As much as Terence Crawford wants to take on Jermell Charlo, the undisputed welterweight champion believes that fight is mostly contingent on whether or not Charlo is able to take care of business against Canelo Alvarez.

If Houston’s Charlo, the undisputed 154-pound champion, fails in his attempt to wrest away Alvarez’s four 168-pound belts on Sept. 30 at T-Mobile Arena in Las Vegas, then Crawford doesn’t see much appeal in a fight with Charlo.

But if Charlo manages to upset Alvarez, Crawford would be open to moving up to 168 and challenging Charlo there, since, in that scenario, Charlo would be the division's new undisputed champion. There would be less appeal to fighting Charlo at the junior middleweight limit, according to Crawford, because Charlo will be stripped of at least one of his 154 belts on Sept. 30 when he takes on Alvarez.

Nebraska's Crawford is coming off a career-best win over Errol Spence Jr. last month, stopping Spence in nine rounds at T-Mobile Arena to become the undisputed welterweight champion. In a moment during the fight that went viral, Crawford was seen mouthing off at Charlo, who was seated ringside. Spence has a right to exercise his immediate rematch clause, but the choice of the weight class depends on Crawford.

“My sight is on, you know, the big fights,” Crawford said on The 3 Knockdown Rule. “I believe if Canelo beats Charlo, that’s the next fight to be made. If me and Spence not the next one, I think that’s the next fight to be made (Canelo). And after that Spence and I can fight and then I can ride off into the sunset.

“Because I don’t see how big of a fight with Charlo and Crawford will be coming off a loss. I never fought an opponent coming off a loss. If you look at all my career, I never fought an opponent coming off a loss because it wouldn’t be meaningful to me or my career to beat someone that just lost. And then that opens the door to the media to say, ‘Oh, he just lost so you just beat damaged goods,’ or ‘man, he was just fighting for the money.’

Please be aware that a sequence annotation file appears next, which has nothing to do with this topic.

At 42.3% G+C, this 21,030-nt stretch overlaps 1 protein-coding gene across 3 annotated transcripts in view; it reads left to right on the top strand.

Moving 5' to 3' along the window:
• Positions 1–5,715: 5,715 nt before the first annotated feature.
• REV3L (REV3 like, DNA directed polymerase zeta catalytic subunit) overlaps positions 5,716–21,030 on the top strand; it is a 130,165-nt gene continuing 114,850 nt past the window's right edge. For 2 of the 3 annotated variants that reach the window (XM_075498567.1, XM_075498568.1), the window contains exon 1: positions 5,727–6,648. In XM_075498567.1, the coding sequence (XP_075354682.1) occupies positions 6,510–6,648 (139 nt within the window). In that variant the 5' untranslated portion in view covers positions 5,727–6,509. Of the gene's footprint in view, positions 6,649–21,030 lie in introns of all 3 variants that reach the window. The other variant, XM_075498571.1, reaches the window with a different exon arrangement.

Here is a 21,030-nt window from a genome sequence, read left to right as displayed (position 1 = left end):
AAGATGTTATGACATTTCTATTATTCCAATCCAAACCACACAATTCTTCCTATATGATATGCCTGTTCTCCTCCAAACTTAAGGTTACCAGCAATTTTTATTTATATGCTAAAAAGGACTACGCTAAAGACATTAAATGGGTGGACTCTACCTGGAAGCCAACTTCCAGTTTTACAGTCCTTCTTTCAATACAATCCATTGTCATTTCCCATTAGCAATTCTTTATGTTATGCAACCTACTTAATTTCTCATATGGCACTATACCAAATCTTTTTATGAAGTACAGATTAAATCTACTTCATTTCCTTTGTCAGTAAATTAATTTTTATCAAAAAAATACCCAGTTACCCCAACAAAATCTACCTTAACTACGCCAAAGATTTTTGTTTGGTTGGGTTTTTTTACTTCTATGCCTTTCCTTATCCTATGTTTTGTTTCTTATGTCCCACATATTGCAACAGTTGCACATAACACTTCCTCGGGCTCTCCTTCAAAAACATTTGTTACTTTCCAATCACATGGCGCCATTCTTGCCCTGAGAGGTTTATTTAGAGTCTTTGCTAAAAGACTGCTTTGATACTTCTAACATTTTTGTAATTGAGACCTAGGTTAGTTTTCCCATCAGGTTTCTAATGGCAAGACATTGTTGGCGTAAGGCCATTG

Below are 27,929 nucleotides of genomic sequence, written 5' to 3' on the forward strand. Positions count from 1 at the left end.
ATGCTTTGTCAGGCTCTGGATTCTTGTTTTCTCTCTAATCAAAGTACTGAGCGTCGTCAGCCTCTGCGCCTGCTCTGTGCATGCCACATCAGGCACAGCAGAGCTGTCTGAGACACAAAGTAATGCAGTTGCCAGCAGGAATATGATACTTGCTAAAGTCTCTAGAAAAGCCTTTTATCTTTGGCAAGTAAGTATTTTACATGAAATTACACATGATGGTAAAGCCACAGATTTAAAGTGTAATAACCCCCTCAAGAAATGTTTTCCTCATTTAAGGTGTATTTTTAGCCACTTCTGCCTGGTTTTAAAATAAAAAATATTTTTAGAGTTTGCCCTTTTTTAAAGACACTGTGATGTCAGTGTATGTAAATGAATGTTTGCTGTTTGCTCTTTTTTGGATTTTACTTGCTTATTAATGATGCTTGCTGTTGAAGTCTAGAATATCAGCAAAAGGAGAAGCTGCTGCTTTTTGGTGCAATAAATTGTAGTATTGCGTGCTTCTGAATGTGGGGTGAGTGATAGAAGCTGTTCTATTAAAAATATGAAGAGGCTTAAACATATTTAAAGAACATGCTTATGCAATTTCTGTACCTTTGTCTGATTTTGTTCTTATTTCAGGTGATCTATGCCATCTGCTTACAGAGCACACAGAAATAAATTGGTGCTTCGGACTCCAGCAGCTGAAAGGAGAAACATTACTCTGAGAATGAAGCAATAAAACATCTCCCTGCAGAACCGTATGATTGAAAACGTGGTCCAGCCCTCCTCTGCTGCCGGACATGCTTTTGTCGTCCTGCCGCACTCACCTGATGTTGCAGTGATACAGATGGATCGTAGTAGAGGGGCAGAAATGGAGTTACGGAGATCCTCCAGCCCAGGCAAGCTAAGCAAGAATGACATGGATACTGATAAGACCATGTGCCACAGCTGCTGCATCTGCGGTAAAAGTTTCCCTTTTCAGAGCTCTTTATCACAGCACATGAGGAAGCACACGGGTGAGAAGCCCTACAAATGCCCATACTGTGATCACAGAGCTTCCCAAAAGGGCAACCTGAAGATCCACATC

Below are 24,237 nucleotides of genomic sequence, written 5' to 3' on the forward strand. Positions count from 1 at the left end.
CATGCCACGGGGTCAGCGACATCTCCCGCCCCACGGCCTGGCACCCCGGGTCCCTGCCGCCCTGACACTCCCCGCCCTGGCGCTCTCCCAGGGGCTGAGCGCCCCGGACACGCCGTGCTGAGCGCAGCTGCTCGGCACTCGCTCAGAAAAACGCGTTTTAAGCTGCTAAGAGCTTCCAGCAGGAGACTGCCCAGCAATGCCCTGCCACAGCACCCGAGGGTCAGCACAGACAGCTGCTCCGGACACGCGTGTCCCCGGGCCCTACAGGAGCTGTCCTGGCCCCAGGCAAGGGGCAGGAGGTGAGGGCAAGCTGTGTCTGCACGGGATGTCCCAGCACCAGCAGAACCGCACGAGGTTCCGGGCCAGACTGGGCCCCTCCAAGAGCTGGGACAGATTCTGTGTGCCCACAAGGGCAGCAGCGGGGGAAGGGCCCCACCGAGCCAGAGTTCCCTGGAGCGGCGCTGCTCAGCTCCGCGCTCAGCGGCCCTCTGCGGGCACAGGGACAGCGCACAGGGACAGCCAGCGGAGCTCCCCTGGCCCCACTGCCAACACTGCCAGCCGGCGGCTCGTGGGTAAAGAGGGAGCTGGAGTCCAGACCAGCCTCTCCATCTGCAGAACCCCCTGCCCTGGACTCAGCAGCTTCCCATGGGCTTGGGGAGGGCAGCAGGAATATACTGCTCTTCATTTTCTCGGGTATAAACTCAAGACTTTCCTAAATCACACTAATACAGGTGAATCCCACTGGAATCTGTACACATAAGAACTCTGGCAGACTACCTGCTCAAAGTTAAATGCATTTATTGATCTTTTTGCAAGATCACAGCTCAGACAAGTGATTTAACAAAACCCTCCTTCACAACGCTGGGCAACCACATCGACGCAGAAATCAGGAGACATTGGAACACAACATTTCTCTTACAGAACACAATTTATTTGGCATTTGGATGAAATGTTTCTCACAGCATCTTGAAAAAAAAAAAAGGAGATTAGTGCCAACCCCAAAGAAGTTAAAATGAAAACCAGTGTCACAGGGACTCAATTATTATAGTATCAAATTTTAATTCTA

Crawford noted that he is motivated to fight Charlo at 168 because as soon as Charlo fights Alvarez, Charlo will no longer be an undisputed champion at 154. The WBO is expected to strip Charlo the moment he steps into the ring against Alvarez. Earlier this week, a WBO 154-pound title bout was announced between Australia's Tim Tszyu and Brian Mendoza. Other sanctioning bodies could follow suit.

“If Jermell win, then of course me and him can get in the ring and I can move up to ’68 and fight him because he’s gonna lose a title at 154 to Tim Tszyu once the bell rings. I think that’s bullsh!t. I think he should be allowed to move up and fight Canelo and still keep all his belts [at 154] because Canelo moved up and fought guys and was still able to keep his belts. I don’t know what the situation is with that. That’s none of my business. I’m just speaking from the outside. 

“I don’t think it’s hard but at the same time, rules is rules and if they do decide to take his belt when he fights Canelo then I would be open to challenging the winner.”

Sean Nam is the author of Murder on Federal Street: Tyrone Everett, the Black Mafia, and the Last Golden Age of Philadelphia Boxing